Born to Ghanaian parents, UK grime/hip hop pioneer Lethal Bizzle talks to Time Out Accra about early memories, Ghanaian highlife and jollof rice...
What are your links to Ghana? My parents are both Ghanaian, from Kumasi. I was born in the UK but I'm fully Ghanaian.
Have you ever been to Ghana and Accra? Been to Ghana three times, and got family in Accra, Kumasi and Tema.
What were your impressions of the country, Accra, and the people?What were they like to you? First time I went in 1989 I was about seven years old, and wasn't too fond of it. I was a London-born kid and going out there was a culture shock. The way of living was so hard. I went back in 2003 and it was a totally different story. They had developed the road, opened new shops, and it was a lot more vibrant. I enjoyed that trip a lot more. It felt a lot more like home. And again when I went in 2007, it just felt so comfortable being there; like being in London but with the sun out. Ghanaian people are jokers still, they can always tell when you're not born in Ghana, they are natural born hustlers, really helpful people but they don't do anything for free!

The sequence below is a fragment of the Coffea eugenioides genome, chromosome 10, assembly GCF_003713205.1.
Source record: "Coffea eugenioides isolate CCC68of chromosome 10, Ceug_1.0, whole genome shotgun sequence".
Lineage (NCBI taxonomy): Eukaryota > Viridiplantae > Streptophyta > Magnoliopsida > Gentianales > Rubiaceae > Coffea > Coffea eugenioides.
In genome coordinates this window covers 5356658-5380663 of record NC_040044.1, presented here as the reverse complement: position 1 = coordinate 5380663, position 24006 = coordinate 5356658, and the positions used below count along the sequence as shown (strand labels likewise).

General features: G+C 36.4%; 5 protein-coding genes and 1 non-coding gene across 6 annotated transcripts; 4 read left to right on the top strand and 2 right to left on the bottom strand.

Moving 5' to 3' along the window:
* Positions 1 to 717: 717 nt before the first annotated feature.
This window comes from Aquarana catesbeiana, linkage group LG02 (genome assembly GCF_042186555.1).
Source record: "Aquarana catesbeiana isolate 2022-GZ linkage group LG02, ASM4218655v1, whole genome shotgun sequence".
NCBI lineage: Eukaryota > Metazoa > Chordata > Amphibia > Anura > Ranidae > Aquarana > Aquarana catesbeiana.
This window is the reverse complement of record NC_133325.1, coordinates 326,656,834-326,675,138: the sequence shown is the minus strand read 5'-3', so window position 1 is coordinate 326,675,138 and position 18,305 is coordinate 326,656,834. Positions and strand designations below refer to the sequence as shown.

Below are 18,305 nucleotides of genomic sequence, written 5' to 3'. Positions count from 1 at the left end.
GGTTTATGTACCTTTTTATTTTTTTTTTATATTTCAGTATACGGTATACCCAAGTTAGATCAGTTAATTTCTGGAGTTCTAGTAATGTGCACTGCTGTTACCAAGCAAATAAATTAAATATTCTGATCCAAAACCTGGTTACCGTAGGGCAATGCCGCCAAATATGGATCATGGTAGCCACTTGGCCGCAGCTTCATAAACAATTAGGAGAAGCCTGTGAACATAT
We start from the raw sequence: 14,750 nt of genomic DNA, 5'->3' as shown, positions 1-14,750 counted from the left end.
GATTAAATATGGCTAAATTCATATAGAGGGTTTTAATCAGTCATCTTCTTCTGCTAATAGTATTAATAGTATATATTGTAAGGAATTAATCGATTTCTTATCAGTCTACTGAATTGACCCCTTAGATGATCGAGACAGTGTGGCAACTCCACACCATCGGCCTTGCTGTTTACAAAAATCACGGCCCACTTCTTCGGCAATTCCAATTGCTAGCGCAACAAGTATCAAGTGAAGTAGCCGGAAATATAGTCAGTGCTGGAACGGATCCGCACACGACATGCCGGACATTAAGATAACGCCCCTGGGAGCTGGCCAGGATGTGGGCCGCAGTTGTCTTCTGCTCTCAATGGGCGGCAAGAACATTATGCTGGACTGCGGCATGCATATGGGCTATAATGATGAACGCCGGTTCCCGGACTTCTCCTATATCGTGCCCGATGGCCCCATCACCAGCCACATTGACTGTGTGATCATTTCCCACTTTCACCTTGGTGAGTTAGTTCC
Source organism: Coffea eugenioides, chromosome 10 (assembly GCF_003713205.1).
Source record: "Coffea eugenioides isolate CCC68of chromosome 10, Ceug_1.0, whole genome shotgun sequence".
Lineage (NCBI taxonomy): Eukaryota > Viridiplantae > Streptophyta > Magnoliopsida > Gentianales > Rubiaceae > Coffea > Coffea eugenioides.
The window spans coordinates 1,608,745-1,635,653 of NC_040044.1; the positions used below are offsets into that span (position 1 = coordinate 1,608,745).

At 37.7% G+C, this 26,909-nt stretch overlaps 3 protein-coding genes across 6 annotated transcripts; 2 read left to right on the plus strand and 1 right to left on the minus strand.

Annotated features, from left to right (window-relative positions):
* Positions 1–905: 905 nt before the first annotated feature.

Did your parents tell you stories about Ghana? Yeah, they told me a few, one of the most memorable was about the old president Jerry John Rawlings ruling Ghana in the 1980s. My mum told me stories of a curfew on the streets, currency changing and how a lot of people lost a load of money as people weren't notified properly of the change and their money became worthless.
What connections do you have to Ghana now? My parents have moved back out to Ghana and live there now, so I make plans to go visit them regularly and the rest of my family.
What do you know about Ghanaian music?Have you listened to highlife and hiplife and what are your impressions of it? I like a lot of the highlife and hiplife. I know about the old skool Daddy Lumba and Amakye Dede. The music is cool, really diggin' it. There's a track I really like called ASEM.
How has Ghanaian music, such as highlife and hiplife, influenced the music you make? Just growing up my parents played Ghanaian music a lot. It’s really bouncy, very energetic – party songs, just like the majority of my songs. That’s where I get it from.
Is there any relation to that music in the UK grime and hip hop scene? I think the new funky house scene in the UK has a massive African influence. It is like highlife drums with UK bassline and English vocals over the top.
What does being of Ghanaian heritage mean living in London? I grew up eating Ghanaian food, yam and fufu, jollof rice that my mother used to cook, and still carry on making it in my own house myself. Jollof rice and chicken is probably my favourite dish of all time. A lot of successful people over here have Ghanaian heritage. These are people like Sway and Dizzee Rascal, so Ghanaians are doing really well in the UK!